3 Reasons Why Digital Retailing Will Not Replace Your Salesperson
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Digital Retailing: Inadequate Solution for Talent Shortage

When salespeople are better equipped for success, they’re more likely to make more sales and to stick around.

Spencer Beckstead is the chief revenue officer at FRIKINtech

Few people say, “I want to sell used cars when I grow up.” With the great resignation and talent gaps in every professional category, automotive dealers find themselves wanting for trained salespeople. The latest solution to the talent problem isn’t a human solution — it’s a technology solution. And while digital retailing offers dealers tons of opportunity in ways of efficiency and tools for both your customers and salespeople, it has sold automotive dealers a promise it can’t keep. 

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Here are three reasons why digital retailing will not replace your salesperson:

1. Digital Retailing Is a Success Tool, Not a Replacement

With the talent gap widening and dealers facing the same issues of every other industry with the “Great Resignation,” digital retailing has promised to enable dealers to move deals straight to the manager — eliminating the need for someone to understand a customer’s needs and negotiate between the customer and the dealership. But dealerships are not structured to eliminate that role, and customers are not ready to purchase a vehicle like they purchase toilet paper from Amazon. 


Digital retailing tools can be a trainer for salespeople, giving them the information they need to structure and walk-through a deal. As a trainer, digital retailing can help with retention and recruitment. When salespeople are better equipped to be successful at their job, they’re more likely to make more sales and more likely to stick around. 

2. Digital Retailing Is a Primer, Not a Crutch 

Digital retailing can make the sales process more efficient, getting customers in and out the door faster, but too often digital retailing is the crutch that gets a customer in the door rather than the primer for the transaction.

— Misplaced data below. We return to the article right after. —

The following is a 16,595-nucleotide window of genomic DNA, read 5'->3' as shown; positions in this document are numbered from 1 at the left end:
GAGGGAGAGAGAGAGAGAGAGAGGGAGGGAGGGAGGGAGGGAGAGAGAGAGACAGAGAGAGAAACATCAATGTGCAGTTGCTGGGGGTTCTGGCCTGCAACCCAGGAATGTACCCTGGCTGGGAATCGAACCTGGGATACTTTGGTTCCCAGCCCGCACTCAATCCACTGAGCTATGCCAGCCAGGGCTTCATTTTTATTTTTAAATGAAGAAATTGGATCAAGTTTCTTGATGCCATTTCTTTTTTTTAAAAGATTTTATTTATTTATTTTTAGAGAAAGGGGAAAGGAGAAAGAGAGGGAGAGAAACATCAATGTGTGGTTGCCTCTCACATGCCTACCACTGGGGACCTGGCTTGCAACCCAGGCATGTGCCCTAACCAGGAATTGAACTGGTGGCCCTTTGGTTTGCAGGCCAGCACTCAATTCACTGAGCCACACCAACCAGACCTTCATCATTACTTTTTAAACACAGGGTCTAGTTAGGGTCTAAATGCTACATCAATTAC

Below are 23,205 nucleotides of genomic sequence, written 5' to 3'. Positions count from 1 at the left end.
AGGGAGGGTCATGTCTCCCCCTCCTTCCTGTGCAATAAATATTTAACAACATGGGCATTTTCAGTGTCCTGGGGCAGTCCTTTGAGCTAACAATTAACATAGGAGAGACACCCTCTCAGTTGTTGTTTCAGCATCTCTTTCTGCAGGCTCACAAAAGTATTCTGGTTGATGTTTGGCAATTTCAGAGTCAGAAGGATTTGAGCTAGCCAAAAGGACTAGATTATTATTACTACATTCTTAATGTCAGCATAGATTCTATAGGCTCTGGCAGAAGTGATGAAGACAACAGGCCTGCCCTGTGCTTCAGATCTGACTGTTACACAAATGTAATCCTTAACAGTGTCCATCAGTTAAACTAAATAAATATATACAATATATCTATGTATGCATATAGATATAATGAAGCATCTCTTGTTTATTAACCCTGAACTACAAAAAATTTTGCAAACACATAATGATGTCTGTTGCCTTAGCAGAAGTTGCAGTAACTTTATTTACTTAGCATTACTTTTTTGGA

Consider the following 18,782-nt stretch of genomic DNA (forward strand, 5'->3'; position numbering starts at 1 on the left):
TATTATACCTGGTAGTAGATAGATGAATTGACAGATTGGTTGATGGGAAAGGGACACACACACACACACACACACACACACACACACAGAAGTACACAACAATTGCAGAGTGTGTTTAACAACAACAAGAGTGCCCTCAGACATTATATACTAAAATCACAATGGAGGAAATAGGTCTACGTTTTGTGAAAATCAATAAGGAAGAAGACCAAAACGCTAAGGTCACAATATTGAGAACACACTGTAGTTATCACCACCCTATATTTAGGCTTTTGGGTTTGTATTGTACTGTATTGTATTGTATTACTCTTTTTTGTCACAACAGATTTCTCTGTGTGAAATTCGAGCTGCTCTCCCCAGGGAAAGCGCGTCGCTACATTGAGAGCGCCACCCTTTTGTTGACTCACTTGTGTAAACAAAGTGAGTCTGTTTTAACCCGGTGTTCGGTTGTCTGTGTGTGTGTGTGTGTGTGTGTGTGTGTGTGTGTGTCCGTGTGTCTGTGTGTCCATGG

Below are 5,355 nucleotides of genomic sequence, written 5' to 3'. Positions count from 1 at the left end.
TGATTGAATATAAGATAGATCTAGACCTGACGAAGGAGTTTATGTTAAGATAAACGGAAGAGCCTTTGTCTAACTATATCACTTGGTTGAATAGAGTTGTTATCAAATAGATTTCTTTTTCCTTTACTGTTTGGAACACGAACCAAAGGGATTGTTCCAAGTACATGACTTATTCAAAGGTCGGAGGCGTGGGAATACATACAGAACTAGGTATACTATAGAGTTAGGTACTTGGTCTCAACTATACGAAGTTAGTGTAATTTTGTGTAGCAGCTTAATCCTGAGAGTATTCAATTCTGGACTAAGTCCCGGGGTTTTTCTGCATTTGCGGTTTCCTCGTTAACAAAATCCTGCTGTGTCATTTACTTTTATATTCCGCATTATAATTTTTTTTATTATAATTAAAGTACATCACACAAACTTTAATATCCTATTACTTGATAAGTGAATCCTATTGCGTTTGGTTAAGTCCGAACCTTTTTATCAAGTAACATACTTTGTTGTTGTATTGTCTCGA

When technology acts as the crutch, customers spend hours or days submitting information online only to show up on lot to start the process from the beginning. On the other hand, when technology is the primer, it gathers information and synthesizes it for a salesperson to turn around and make a customer’s transition from online to in-store seamless. This eliminates duplicative procedures and ensures customers aren’t feeling friction the moment they walk through the door. It’s a win-win for both parties!

3. Technology Is a Translator, Not a Speaker 

Automotive dealers and customers speak two different languages. Customers want something — and they’re putting value on it. Dealers need to create a certain value to make money. Those values are not congruent with one another. The only language that both parties speak natively is a monthly payment. This lack of understanding is why negotiation has almost always been a friction point in the car-buying experience. Many digital retailing solutions promise to eliminate the negotiation — moving a buyer straight to the F&I office, but digital retailing solutions should simply be the translator on behalf of both parties — not the speaker for the dealer. 


Digital retailing is attempting to solve too many complex variables on both sides of the transaction. This leads to inaccurate deals, frustrated customers and salespeople, and lost sales overall. Friction in the sales process raises the talent gap rather than solving for it. Digital retailing is designed to bring what the customer wants and what the dealers need into alignment — most often in the form of a monthly payment — and then handing it off to a salesperson to pick up at that point. But instead, digital retailing’s inadequacy as a solution for a problem it was never designed to solve has set the technology up for failure, leaving dealers scrambling, customers frustrated and a greater misunderstanding of what all it can do.

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